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Moving the future: Use example of A-Rod to warn children about dangers of PEDs

By: Milo F. Bryant Special to The Gazette
January 14, 2014 Updated: January 14, 2014 at 4:00 pm
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photo - Milo Bryant - Moving the Future
Milo Bryant - Moving the Future 

This column is brought to you courtesy of the foolishness, idiocy and selfishness of Alex Rodriguez.

Last weekend, Rodriguez, a Major League Baseball player, was suspended for the entire 2014 season. That's 162 games and the playoffs, if the New York Yankees make the postseason. It was an important day in the sports world.

This is also a time that we as coaches and parents can have - and should have - poignant and understanding discourse with our young athletes about performance-enhancing drugs.

A whole host of MLB players were suspended for at least 50 games in August because of their involvement in taking performance-enhancing drugs. Cyclists, track and field athletes, football players and more have been reprimanded for PED use.

Our young athletes and children often work out as diligently as the tainted sports stars. Undoubtedly, the young folks are going to ask us about PEDs. What do they do? Do they actually work? Why did the athletes take them if they were illegal? What happens if I take them?

Coaches, more so than parents, will get asked those questions and many more. We need to be prepared with a response for each of them.

- Performance-enhancing drugs often do exactly that - enhance a performance.

- Yes, they work.

- Athletes take them because victories bring more money and more fame.

- We're only partially knowledgeable about that, and the unknown could lead to potentially frightening results.

There haven't been any long-term studies on children, primarily because we don't stay children long enough. But the biological sciences have found that PEDs can affect boys and girls in huge ways even in short time periods.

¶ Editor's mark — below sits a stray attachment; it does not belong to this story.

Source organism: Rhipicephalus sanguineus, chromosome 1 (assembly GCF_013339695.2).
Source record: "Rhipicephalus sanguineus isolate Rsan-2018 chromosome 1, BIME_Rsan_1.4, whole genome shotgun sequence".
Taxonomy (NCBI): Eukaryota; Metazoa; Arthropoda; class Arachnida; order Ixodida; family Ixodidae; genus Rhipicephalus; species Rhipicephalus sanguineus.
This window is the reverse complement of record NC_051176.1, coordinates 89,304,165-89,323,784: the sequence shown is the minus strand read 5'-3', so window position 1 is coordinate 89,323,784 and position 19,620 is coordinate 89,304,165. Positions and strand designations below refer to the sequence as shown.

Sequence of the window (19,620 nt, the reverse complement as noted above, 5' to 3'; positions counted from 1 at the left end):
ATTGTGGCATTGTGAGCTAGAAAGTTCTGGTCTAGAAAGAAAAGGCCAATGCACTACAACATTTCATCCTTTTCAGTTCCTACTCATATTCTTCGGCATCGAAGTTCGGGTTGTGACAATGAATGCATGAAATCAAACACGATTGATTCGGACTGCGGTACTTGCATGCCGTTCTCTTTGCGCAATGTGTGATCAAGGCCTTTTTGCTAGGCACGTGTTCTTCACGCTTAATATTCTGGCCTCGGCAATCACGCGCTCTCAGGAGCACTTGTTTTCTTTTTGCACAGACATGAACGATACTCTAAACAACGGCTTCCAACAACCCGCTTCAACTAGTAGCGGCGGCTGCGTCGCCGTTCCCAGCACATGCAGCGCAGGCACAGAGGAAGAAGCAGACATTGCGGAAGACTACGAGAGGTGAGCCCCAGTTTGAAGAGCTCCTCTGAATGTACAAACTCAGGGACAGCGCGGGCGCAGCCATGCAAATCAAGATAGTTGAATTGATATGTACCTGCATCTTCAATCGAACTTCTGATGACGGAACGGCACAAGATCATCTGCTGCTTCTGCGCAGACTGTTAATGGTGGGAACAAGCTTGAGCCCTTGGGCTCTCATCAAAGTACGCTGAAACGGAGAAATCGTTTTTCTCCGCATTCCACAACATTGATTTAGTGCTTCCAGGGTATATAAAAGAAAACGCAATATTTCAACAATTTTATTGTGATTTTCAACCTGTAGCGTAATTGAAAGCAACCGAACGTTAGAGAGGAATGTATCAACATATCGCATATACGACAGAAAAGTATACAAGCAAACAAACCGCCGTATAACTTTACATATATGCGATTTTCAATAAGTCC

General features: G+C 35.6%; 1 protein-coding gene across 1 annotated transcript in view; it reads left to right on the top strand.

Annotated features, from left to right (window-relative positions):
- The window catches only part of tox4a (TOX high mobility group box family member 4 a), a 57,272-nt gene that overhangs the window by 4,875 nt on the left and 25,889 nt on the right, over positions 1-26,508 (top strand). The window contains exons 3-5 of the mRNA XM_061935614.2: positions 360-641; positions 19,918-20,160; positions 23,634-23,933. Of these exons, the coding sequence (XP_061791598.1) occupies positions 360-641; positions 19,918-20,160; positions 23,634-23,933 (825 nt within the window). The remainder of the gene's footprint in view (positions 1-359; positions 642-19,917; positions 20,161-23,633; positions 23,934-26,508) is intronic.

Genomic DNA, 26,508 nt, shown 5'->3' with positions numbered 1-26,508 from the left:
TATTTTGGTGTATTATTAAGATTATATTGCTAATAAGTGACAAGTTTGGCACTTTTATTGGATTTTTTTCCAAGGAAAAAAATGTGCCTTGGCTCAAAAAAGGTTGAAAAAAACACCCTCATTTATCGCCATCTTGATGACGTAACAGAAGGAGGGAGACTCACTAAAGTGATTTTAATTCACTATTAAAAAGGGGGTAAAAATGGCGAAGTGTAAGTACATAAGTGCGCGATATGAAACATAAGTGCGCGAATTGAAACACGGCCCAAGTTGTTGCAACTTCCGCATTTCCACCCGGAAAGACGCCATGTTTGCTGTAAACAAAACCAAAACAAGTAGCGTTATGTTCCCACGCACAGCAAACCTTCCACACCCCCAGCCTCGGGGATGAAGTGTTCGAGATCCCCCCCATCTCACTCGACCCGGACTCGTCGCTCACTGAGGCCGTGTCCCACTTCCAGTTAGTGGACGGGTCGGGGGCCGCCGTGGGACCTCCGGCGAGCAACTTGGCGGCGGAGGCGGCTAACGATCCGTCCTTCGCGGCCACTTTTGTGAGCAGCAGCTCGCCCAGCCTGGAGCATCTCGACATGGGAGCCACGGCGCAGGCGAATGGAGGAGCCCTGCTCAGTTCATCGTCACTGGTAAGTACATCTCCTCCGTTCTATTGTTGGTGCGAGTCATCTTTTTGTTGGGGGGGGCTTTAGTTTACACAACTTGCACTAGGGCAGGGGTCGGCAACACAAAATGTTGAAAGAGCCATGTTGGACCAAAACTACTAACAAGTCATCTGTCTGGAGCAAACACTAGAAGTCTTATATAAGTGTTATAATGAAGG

In boys:

- Stunted growth

- Abnormal cardiac muscle growth

- Premature hair loss

- Increased acne

- Vast hormonal fluctuations

- Impotency

- Testicular atrophy

In girls:

- Deepening of the voice

- Increased facial hair

- Increased acne

- Vast hormonal fluctuations

- Abnormal cardiac muscle growth

In both boys and girls, there is also an increased risk of heart attack and stroke. Using steroids can lead to atherosclerosis, which causes fat deposits in the arteries. Those deposits help to block blood flow, which can lead to heart attacks. Blood flow to the brain gets blocked and a stroke can be the result.

Our children are going to work out. We should be thankful for that. We simply can't be na?e about the process. In the absence of guidance, they're going to watch the corrupted professionals and believe that's what needs to be done to reach that level or get that kind of body.

Let's show them the right way to train.

Check out these websites for more information about steroids and children: atlasathena.org; kidshealth.org/parent/emotions/behavior/steroids.html# and bodybuilding.com/fun/drsquat5.htm.

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Bryant is an author and lecturer who holds several national training certifications. His columns appear biweekly in Health and Wellness. Email him at moving thefuture@gmail.com.

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